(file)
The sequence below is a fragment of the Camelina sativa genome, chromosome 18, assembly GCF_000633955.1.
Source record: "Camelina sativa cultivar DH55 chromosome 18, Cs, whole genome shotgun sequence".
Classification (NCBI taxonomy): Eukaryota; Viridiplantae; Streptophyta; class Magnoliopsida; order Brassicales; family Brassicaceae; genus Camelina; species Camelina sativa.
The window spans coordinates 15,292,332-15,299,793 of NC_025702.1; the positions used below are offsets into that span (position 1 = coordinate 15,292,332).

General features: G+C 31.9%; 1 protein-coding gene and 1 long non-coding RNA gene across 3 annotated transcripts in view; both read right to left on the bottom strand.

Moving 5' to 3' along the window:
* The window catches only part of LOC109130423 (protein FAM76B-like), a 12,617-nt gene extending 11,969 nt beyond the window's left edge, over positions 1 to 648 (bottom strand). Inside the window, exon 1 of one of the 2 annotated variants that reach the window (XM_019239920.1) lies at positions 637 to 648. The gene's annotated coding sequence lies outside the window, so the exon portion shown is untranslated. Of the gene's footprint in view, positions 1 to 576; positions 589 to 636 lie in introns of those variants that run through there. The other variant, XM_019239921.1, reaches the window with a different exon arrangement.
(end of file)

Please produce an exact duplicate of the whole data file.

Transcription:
The sequence below is a fragment of the Camelina sativa genome, chromosome 18, assembly GCF_000633955.1.
Source record: "Camelina sativa cultivar DH55 chromosome 18, Cs, whole genome shotgun sequence".
Classification (NCBI taxonomy): Eukaryota; Viridiplantae; Streptophyta; class Magnoliopsida; order Brassicales; family Brassicaceae; genus Camelina; species Camelina sativa.
The window spans coordinates 15,292,332-15,299,793 of NC_025702.1; the positions used below are offsets into that span (position 1 = coordinate 15,292,332).

General features: G+C 31.9%; 1 protein-coding gene and 1 long non-coding RNA gene across 3 annotated transcripts in view; both read right to left on the bottom strand.

Moving 5' to 3' along the window:
* The window catches only part of LOC109130423 (protein FAM76B-like), a 12,617-nt gene extending 11,969 nt beyond the window's left edge, over positions 1 to 648 (bottom strand). Inside the window, exon 1 of one of the 2 annotated variants that reach the window (XM_019239920.1) lies at positions 637 to 648. The gene's annotated coding sequence lies outside the window, so the exon portion shown is untranslated. Of the gene's footprint in view, positions 1 to 576; positions 589 to 636 lie in introns of those variants that run through there. The other variant, XM_019239921.1, reaches the window with a different exon arrangement.